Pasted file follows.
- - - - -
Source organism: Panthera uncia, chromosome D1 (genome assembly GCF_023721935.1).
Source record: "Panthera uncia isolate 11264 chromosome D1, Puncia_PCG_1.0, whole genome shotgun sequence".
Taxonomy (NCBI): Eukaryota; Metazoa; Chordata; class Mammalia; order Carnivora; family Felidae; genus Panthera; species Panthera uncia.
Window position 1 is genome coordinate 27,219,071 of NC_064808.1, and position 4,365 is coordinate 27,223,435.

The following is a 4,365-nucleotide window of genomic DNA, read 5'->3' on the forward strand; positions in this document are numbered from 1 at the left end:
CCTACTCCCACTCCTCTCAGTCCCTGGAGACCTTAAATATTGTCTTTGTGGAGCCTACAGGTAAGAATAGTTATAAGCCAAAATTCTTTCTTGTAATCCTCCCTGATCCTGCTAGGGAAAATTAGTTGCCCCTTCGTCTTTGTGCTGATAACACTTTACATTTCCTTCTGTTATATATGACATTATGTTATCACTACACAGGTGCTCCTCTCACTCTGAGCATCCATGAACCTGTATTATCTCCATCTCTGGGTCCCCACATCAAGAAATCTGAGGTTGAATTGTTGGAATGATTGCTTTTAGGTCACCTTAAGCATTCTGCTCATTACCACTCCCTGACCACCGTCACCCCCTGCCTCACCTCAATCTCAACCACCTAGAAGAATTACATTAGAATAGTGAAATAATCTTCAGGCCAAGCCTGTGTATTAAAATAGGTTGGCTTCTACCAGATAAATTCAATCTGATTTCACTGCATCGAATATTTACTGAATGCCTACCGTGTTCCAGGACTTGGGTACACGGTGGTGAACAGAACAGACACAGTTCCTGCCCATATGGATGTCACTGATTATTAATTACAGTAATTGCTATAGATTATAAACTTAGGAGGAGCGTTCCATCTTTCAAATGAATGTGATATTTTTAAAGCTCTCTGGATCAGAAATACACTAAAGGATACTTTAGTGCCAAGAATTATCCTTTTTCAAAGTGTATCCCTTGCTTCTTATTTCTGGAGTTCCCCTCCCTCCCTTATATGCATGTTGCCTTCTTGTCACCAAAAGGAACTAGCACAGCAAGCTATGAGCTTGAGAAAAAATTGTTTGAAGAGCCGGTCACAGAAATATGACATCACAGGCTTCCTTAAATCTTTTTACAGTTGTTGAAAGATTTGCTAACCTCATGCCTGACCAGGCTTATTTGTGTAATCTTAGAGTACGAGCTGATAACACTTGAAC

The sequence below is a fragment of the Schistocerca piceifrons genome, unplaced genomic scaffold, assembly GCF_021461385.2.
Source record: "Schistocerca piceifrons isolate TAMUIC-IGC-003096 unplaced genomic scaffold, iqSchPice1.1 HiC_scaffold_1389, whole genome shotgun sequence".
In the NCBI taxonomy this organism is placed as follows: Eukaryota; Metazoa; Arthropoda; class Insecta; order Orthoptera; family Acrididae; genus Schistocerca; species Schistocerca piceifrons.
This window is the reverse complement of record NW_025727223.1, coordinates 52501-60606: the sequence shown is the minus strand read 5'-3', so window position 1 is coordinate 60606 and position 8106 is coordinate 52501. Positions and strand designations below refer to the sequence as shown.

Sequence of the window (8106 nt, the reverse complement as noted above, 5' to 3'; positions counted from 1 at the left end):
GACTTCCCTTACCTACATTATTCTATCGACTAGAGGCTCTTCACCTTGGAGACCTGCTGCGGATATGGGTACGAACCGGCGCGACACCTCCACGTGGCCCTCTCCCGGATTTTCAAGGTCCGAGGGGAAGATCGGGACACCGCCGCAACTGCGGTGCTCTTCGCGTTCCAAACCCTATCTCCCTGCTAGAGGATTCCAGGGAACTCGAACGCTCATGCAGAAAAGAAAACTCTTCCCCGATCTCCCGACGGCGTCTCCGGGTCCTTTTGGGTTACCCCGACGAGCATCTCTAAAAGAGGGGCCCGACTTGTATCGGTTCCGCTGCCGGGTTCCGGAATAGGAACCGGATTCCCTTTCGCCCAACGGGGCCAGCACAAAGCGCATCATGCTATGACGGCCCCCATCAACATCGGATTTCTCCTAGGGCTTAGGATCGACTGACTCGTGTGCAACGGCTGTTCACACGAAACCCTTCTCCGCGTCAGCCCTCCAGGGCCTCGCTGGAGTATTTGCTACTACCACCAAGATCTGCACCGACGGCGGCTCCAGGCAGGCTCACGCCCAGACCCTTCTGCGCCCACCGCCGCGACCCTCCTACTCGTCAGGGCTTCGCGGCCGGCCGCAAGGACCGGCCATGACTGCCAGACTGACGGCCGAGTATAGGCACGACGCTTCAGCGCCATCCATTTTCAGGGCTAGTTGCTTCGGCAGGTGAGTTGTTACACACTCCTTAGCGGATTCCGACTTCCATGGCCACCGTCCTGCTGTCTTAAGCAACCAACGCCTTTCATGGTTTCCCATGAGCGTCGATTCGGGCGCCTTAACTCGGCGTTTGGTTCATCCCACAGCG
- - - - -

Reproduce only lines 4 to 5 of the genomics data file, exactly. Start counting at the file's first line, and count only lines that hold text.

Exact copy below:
Window position 1 is genome coordinate 27,219,071 of NC_064808.1, and position 4,365 is coordinate 27,223,435.

The following is a 4,365-nucleotide window of genomic DNA, read 5'->3' on the forward strand; positions in this document are numbered from 1 at the left end: